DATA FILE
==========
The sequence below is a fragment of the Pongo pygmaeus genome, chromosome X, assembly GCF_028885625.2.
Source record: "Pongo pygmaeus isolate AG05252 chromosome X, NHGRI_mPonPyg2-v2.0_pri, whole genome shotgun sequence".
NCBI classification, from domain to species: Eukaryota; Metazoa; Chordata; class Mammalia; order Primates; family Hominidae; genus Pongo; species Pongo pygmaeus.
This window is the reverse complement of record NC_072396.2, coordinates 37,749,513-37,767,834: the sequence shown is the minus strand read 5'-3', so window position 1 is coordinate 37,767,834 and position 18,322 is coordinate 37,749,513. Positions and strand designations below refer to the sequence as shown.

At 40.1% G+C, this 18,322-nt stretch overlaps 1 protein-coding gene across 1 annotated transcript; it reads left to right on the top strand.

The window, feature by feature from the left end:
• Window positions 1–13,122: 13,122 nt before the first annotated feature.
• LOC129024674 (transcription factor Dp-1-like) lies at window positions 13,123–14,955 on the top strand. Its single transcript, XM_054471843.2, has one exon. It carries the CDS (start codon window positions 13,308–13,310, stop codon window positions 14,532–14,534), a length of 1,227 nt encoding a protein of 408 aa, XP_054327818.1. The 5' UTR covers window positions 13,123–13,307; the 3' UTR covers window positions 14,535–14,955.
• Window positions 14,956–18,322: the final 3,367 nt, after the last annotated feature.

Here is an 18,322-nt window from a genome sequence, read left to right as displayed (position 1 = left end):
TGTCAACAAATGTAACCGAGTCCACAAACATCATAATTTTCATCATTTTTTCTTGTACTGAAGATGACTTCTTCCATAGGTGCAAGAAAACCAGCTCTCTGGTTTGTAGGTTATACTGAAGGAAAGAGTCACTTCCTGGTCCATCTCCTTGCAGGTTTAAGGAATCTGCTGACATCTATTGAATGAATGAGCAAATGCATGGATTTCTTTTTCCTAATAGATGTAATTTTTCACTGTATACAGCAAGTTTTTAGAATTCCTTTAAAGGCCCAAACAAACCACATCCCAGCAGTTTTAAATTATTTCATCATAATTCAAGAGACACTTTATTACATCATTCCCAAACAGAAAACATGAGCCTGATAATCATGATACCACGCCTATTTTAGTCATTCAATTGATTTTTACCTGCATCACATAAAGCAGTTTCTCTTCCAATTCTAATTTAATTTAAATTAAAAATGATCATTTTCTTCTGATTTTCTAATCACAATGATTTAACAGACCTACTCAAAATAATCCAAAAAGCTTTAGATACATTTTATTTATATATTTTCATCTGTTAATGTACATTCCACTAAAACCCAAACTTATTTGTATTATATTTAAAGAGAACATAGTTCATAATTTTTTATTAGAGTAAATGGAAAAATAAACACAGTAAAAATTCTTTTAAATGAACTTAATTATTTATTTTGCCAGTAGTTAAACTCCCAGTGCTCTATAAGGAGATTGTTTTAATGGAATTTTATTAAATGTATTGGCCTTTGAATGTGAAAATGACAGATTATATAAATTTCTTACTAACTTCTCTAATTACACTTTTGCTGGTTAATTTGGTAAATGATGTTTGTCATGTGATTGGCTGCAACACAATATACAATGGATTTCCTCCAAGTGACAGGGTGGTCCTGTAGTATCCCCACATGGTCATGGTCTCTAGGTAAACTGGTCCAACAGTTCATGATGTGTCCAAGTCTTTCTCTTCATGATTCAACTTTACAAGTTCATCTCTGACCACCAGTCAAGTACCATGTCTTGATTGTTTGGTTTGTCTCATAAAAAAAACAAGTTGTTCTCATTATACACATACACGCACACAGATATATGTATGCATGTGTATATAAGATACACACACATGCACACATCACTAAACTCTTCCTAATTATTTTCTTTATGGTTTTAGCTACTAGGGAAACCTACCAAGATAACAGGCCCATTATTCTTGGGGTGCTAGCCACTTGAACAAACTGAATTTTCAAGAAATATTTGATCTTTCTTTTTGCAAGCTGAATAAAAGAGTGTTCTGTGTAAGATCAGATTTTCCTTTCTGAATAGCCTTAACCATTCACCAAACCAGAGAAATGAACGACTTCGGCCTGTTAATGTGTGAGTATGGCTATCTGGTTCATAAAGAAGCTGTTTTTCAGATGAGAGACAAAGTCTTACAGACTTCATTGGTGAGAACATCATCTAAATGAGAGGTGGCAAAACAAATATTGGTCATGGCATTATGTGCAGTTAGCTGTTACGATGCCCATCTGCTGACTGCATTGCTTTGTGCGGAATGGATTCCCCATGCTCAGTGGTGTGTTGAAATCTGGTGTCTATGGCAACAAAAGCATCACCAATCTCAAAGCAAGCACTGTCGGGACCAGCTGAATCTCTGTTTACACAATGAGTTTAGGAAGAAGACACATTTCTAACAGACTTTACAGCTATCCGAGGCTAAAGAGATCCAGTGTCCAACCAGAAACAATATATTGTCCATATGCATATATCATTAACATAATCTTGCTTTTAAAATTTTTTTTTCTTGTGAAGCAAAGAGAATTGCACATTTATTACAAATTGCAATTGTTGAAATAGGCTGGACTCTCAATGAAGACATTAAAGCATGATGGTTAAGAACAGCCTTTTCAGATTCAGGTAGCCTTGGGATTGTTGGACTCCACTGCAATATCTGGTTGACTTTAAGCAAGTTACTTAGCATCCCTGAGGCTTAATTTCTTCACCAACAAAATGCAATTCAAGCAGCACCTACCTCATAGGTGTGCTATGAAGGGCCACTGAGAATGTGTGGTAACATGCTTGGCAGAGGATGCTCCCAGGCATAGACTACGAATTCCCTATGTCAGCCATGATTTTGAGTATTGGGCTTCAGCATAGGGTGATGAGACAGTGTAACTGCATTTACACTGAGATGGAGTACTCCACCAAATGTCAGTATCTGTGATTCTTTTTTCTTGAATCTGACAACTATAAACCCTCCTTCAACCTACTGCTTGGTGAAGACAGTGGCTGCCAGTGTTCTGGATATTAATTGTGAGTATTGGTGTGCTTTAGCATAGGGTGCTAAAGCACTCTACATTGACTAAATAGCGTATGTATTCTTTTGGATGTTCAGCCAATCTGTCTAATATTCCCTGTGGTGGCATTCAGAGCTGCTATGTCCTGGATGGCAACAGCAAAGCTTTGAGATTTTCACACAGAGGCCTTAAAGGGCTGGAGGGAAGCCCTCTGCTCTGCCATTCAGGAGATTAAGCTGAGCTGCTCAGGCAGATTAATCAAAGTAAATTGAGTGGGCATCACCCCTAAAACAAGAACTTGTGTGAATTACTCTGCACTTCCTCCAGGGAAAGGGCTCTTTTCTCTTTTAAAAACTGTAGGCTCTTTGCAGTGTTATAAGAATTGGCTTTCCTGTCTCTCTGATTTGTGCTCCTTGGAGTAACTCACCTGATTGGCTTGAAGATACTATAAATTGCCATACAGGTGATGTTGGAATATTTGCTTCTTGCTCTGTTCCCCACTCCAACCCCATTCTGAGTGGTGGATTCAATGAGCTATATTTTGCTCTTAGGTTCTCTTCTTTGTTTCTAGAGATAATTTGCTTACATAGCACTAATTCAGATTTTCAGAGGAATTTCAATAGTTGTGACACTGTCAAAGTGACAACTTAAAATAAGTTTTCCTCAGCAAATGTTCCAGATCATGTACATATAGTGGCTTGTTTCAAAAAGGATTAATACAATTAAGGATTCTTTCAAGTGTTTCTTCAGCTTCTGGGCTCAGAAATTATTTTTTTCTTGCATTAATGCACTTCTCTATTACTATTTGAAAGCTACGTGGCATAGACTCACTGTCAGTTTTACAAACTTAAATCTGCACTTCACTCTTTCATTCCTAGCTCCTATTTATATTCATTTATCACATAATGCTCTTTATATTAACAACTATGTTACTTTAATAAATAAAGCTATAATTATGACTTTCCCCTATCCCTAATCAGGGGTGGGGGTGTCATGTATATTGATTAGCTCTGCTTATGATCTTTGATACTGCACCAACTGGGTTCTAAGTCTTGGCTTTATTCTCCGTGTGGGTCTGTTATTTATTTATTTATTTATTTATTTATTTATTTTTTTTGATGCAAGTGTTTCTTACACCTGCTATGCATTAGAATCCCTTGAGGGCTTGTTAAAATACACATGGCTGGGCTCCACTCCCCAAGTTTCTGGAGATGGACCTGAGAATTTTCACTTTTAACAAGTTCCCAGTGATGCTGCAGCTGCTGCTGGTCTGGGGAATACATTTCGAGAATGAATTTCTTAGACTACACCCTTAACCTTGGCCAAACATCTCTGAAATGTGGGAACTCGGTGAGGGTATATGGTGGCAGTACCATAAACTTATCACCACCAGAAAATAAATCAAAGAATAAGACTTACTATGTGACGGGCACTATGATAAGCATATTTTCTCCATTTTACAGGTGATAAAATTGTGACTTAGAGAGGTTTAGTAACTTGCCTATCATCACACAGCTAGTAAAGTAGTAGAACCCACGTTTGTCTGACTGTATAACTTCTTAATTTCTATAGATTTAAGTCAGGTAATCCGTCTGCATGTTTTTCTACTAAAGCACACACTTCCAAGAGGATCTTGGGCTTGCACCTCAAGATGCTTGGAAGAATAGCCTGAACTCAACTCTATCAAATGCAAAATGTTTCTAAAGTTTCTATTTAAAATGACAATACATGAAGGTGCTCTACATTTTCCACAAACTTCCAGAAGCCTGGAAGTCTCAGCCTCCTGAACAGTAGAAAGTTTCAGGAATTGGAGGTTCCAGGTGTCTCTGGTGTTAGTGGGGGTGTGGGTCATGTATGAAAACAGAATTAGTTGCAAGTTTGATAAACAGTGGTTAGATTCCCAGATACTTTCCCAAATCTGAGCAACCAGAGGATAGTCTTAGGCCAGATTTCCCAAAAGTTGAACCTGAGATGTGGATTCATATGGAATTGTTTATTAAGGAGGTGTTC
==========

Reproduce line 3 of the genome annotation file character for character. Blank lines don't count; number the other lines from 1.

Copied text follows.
NCBI classification, from domain to species: Eukaryota; Metazoa; Chordata; class Mammalia; order Primates; family Hominidae; genus Pongo; species Pongo pygmaeus.